An average production rate of 15,000 tonnes per day to produce 27,400 tonnes lithium carbonate equivalent (LCE) annually over a +40-year mine life means Cypress’s lithium project stacks up extremely well against any of the 10 deposits listed here.

Lithium Market Outlook

Overall, world production of lithium came to 77,000 tonnes in 2019, according to the United States Geological Survey (USGS). This represents a 19% decline from the prior year, primarily due to oversupply and lower lithium prices.

The production figure is meager compared to the total reserves identified by the USGS, which is 80 million tonnes worldwide, 30% higher than 2018.

This means that supply is almost certainly to grow significantly in the years to come.

Lithium supply and demand 2017 vs 2025

According to McKinsey, this supply boost is expected to add an additional 750,000 tonnes of lithium carbonate equivalent (LCE) to the existing capacity, cutting marginal costs of the battery material to about $8,500-$11,500 per tonne of LCE. For context, LCE prices were at one point above $20,000 per tonne at their peak in 2017, and last year the average price was $13,000 per tonne.

However, the demand side dynamics may push prices further up should the EV revolution continue its course. McKinsey estimates that production of EVs would increase over ten-fold by 2030, which would result in between 26 million and 36 million electric vehicles hitting the roads, with China accounting for more than half of those units.

Demand Push

Asia-Pacific is the end destination for a majority of the world’s lithium supply for EV battery use. After China, which bought 39% of the global share of lithium last year, the next largest consumers of EV battery metals are South Korea and Japan, at 20% and 18% respectively.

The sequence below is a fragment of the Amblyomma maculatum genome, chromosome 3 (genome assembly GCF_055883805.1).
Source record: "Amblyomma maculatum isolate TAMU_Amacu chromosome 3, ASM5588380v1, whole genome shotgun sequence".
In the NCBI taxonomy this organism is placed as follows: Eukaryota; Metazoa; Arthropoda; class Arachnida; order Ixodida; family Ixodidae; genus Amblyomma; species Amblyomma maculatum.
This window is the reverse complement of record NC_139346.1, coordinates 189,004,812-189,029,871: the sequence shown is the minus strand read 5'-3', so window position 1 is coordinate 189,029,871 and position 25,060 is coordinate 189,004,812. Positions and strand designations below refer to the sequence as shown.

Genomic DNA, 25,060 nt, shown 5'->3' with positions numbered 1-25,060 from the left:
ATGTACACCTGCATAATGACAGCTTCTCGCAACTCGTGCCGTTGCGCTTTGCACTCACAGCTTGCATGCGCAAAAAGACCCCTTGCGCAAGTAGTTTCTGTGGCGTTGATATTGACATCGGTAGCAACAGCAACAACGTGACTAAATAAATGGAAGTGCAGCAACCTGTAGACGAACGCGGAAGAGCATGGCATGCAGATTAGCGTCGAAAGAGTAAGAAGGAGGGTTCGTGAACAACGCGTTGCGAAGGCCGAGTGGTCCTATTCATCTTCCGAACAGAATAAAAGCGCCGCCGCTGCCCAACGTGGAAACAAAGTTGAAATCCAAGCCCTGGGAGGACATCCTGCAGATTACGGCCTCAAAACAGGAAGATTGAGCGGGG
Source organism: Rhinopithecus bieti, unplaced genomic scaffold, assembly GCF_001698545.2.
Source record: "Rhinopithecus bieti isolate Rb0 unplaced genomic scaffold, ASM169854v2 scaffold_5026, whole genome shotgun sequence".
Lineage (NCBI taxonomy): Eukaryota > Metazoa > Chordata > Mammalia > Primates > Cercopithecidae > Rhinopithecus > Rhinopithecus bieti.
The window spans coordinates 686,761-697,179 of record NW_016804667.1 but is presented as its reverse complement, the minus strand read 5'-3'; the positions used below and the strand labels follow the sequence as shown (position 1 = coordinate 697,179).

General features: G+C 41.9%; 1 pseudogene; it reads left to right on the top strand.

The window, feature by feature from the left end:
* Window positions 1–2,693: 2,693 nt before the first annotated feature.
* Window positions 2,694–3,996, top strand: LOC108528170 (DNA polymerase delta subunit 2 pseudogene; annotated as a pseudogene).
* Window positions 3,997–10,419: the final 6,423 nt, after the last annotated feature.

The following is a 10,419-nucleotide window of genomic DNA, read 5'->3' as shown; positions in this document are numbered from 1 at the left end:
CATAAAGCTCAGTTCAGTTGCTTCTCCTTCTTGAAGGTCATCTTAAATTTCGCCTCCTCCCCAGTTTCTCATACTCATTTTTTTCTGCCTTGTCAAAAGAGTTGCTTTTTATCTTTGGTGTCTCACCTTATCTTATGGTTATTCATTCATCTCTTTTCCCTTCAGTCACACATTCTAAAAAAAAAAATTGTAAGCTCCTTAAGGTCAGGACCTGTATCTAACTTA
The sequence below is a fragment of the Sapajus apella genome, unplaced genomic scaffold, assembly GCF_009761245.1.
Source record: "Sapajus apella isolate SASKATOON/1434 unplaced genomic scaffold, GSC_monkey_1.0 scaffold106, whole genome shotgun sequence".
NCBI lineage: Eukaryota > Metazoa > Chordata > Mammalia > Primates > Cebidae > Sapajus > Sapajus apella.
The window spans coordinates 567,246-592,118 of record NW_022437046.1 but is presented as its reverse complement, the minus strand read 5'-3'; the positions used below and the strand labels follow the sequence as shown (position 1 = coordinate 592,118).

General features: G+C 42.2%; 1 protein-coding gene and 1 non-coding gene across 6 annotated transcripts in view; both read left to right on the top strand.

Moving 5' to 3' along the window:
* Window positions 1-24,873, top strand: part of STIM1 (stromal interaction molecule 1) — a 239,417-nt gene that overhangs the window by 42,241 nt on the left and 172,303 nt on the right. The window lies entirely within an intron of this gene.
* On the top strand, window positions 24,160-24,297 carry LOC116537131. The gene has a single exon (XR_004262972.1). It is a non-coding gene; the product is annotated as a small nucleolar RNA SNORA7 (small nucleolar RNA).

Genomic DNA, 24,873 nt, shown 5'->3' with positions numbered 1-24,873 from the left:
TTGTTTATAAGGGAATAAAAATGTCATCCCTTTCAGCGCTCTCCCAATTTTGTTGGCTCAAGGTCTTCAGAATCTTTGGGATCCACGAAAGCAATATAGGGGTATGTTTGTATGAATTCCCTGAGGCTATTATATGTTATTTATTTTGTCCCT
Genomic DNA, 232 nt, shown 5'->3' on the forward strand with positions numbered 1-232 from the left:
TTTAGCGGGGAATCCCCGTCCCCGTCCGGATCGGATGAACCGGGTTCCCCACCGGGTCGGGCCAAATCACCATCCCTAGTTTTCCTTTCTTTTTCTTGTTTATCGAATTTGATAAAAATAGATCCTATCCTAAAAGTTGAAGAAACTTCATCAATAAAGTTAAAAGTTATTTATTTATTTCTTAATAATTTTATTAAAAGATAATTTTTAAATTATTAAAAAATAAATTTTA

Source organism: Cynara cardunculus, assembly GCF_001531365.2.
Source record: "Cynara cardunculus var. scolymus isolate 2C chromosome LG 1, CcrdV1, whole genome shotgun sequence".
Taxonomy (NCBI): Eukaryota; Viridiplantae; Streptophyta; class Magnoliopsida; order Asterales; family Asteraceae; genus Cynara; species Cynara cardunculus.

The region is home to some of the top Li-ion battery manufacturers including LG Chem, CATL, BYD and Panasonic. The biggest battery maker outside of that region is Tesla, which understandably has a Gigafactory location in Shanghai to serve the Chinese market. These companies are always looking to expand, evident in Tesla’s plans for another factory in Austin, Texas.

Li-ion battery capacity buildout to 2028

Given the relentless growth of EVs and concurrent demand for lithium, Roskill - which specializes in EV metals consulting - forecast that lithium demand is set to rise by over 20%, with demand from battery applications increasing by more than 25% per year through to 2028.

Growth in EV production from 2010-2025, split by hybrid and pure electric

By then, there would be as much as 1.89 million tonnes of lithium in demand, which is nearly 12 times the amount demanded in 2018, according to Benchmark Minerals, a leading data provider for the Li-ion battery supply chain. Please note that new demand, of up 1.89 million tonnes of lithium, is well above McKinsey’s expected supply increase of 750,000 tonnes LCE to the existing capacity from the talked mines about above, and linked to, going into production.

According to a research study, this places the global Li-ion battery market on an upward trajectory, from a $30 billion industry in 2019 to $80 billion by 2026, representing a compound annual growth rate (CAGR) of 15%.


It’s clear that a power revolution is underway and Li-ion batteries are here to stay for the long haul.

Yes refinements and improvements to the technology are constantly being explored by scientists and researchers worldwide; some have turned possibilities into discoveries.

Perhaps one day, Li-ion battery cathodes will no longer contain cobalt, maybe someday we’ll see Li-ion batteries replaced by lithium-sulphur ones.

Then there are interesting discoveries like IBM’s new battery chemistry that involves no nickel or cobalt, but materials sourced from seawater. One other alternative is to use nanowire batteries, which can stay charged indefinitely.

But for now, and the foreseeable future, it’s lithium-ion.

Richard (Rick) Mills